Eternal combatants: Deciphering Australia's unparalleled dominance in cricket history
When asked what cricket meant to people down under, the inimitable Richie Benaud once quipped, "Cricket has so many meanings to so many Australians. It’s become precisely that - an Australian way of life. And what a life it is. Some would even go as far as to say, ‘marvellous’."
If cricket is an obsession to those in the Indian subcontinent, the sport is firmly entrenched in the minds of impressionable Australians as an intrinsic part of their culture. While Clive Lloyd's intimidating West Indies reached unforeseen heights during the 1970s and 1980s, even nostalgic aficionados will agree that the Aussies have consistently dominated the game like no other.
With as many as five World Cup titles as well as two Champions Trophy triumphs in their trophy cabinet, Australia stand head and shoulders above every other nation in ICC tournaments. The World T20 is the only trophy that has managed to elude their men's team. Considering the recency of the format and its subservient relevance among purists, said aspect does not amount to much to their indelible legacy.
Across all three formats combined, Australia's burgeoning collection of 983 international wins, as well as a win-loss ratio of 1.730 (as of 11th December 2017), is comfortably the best. In the purest format of the game, their tally of 380 Test victories and a win-loss ratio of 1.759 leaves every other side in the dust.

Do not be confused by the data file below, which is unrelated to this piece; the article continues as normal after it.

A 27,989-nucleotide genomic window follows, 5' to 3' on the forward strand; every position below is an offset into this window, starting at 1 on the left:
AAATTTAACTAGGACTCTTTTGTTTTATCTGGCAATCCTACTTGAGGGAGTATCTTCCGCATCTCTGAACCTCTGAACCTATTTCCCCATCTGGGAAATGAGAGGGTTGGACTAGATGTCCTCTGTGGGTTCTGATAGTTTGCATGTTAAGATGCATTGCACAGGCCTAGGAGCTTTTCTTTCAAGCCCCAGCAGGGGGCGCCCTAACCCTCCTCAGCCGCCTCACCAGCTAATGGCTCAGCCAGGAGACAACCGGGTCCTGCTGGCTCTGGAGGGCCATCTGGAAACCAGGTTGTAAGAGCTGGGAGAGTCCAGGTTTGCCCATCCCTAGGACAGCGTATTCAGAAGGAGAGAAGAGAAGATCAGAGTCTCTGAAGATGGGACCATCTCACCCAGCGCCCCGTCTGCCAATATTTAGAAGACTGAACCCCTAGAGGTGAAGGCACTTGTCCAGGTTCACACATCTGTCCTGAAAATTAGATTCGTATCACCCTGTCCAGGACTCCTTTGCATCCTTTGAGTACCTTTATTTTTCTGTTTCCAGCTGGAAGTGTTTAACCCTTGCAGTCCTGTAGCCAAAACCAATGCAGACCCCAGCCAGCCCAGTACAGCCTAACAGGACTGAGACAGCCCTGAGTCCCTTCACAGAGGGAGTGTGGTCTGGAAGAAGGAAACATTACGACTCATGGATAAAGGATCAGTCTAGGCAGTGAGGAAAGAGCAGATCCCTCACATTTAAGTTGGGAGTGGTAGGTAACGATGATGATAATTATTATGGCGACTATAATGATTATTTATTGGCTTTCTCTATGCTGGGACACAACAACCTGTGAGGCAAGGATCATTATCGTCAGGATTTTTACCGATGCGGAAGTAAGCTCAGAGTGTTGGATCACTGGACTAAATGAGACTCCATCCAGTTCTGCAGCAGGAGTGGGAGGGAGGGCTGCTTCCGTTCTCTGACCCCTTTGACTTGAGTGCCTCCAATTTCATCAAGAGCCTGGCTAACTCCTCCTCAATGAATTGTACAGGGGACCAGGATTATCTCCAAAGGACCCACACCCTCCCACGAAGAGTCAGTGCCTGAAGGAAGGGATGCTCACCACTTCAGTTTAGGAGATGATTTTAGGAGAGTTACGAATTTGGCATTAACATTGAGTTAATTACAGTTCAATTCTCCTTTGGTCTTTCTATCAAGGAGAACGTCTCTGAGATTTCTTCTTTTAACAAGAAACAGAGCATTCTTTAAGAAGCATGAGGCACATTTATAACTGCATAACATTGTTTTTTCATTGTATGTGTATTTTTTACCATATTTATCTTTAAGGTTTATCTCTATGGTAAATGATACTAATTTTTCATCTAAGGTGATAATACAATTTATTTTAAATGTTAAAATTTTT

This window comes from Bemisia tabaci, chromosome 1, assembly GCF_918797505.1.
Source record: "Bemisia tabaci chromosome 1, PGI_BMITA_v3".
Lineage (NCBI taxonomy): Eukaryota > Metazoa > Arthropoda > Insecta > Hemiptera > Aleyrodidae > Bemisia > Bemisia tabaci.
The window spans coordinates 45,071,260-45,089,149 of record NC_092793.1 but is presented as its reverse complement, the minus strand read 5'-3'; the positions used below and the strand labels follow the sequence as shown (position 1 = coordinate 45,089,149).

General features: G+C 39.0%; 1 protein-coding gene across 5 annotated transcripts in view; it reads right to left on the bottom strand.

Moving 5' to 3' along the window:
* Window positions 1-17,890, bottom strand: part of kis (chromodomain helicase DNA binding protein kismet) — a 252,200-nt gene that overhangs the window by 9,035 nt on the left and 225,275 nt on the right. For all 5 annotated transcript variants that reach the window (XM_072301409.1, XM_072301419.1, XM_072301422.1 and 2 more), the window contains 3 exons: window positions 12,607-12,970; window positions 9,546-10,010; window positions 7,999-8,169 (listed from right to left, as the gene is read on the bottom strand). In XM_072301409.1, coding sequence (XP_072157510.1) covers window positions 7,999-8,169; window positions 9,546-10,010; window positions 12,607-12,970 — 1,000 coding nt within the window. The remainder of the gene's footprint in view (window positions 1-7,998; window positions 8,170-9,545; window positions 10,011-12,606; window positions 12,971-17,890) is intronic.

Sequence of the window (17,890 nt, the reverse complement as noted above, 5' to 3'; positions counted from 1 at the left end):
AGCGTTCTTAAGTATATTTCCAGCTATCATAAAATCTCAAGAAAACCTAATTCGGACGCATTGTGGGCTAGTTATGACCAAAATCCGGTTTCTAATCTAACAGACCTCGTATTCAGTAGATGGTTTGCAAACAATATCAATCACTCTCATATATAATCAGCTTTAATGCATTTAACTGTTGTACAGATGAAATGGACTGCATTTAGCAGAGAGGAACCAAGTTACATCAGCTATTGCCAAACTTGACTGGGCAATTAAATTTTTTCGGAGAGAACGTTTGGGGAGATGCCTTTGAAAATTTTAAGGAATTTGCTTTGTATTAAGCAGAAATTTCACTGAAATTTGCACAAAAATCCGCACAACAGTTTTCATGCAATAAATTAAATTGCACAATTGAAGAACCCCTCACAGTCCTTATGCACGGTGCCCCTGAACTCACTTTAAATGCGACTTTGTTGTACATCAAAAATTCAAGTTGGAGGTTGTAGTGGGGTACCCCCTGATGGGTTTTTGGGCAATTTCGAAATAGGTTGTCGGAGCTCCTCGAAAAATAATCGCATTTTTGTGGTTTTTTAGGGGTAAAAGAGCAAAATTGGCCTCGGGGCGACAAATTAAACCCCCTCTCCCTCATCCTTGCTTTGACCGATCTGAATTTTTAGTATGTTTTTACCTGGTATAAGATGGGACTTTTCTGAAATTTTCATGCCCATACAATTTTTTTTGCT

Australia's impact on cricket cannot be gleaned merely from facts. Much more than just numbers, their supremacy in the game can be ascertained from the sheer consistency with which they have churned out one world-class cricketer after another.
Aside from the Packer-induced exodus, seldom has an Australian team shown penetrable vulnerability. Even as the other sides experience numerous crests and troughs, they have relentlessly stamped their authority on the sport.
Ruthless selection policy
The underlying reason behind almost every Australian team's ultra-competitive approach emanates from their enviable ruthlessness towards selection policy. From the exalted Sir Don Bradman to modern stalwarts such as Steve Waugh, Ricky Ponting and Michael Clarke, plenty of the nation's cricketing heroes had been dropped early in their respective resplendent careers.
More pertinently, the callous manner in which the Australian selectors handle faltering senior stars deserves unanimous applause. With the exception of Ponting in recent times, almost every all of their icons have preferred to walk away gracefully.
While the allure of retiring on a high would most certainly have influenced their decisions, various selectors, as well as captains, also played their parts by giving them discernible indicators regarding their waning prowess.
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Unlike in Asia where cults are formed around experienced players who consequently abuse the benefits of being immune to criticism, the Australian setup is extremely brutal. Out of form stars have often been shunted out of the limelight and left in wilderness in favour of more deserving candidates.
Of unrelenting grit and unmatched perseverance